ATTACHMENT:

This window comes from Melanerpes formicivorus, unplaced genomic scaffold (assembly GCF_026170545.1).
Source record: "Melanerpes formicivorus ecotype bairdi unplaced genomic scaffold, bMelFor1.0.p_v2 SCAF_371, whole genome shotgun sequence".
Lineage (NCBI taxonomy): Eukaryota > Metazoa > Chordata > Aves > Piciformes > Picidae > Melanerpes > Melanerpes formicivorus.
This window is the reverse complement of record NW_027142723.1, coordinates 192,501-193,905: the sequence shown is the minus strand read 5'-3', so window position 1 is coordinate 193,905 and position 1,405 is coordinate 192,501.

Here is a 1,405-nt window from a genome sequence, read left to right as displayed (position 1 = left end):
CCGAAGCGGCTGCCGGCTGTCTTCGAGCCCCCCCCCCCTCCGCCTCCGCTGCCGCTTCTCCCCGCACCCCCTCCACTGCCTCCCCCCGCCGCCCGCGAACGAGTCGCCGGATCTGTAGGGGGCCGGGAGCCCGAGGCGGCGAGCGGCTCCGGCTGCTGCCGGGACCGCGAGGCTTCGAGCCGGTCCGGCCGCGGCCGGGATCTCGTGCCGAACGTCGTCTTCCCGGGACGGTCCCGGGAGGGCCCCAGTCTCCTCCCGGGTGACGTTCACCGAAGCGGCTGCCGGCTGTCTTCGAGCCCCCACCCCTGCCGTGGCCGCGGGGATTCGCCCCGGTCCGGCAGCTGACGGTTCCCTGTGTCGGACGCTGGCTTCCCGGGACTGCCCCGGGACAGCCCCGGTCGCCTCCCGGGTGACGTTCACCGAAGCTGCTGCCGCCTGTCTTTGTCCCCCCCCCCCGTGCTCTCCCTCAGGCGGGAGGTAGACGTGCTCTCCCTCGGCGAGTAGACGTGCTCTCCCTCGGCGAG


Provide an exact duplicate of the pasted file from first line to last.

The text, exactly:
This window comes from Melanerpes formicivorus, unplaced genomic scaffold (assembly GCF_026170545.1).
Source record: "Melanerpes formicivorus ecotype bairdi unplaced genomic scaffold, bMelFor1.0.p_v2 SCAF_371, whole genome shotgun sequence".
Lineage (NCBI taxonomy): Eukaryota > Metazoa > Chordata > Aves > Piciformes > Picidae > Melanerpes > Melanerpes formicivorus.
This window is the reverse complement of record NW_027142723.1, coordinates 192,501-193,905: the sequence shown is the minus strand read 5'-3', so window position 1 is coordinate 193,905 and position 1,405 is coordinate 192,501.

Here is a 1,405-nt window from a genome sequence, read left to right as displayed (position 1 = left end):
CCGAAGCGGCTGCCGGCTGTCTTCGAGCCCCCCCCCCCTCCGCCTCCGCTGCCGCTTCTCCCCGCACCCCCTCCACTGCCTCCCCCCGCCGCCCGCGAACGAGTCGCCGGATCTGTAGGGGGCCGGGAGCCCGAGGCGGCGAGCGGCTCCGGCTGCTGCCGGGACCGCGAGGCTTCGAGCCGGTCCGGCCGCGGCCGGGATCTCGTGCCGAACGTCGTCTTCCCGGGACGGTCCCGGGAGGGCCCCAGTCTCCTCCCGGGTGACGTTCACCGAAGCGGCTGCCGGCTGTCTTCGAGCCCCCACCCCTGCCGTGGCCGCGGGGATTCGCCCCGGTCCGGCAGCTGACGGTTCCCTGTGTCGGACGCTGGCTTCCCGGGACTGCCCCGGGACAGCCCCGGTCGCCTCCCGGGTGACGTTCACCGAAGCTGCTGCCGCCTGTCTTTGTCCCCCCCCCCCGTGCTCTCCCTCAGGCGGGAGGTAGACGTGCTCTCCCTCGGCGAGTAGACGTGCTCTCCCTCGGCGAG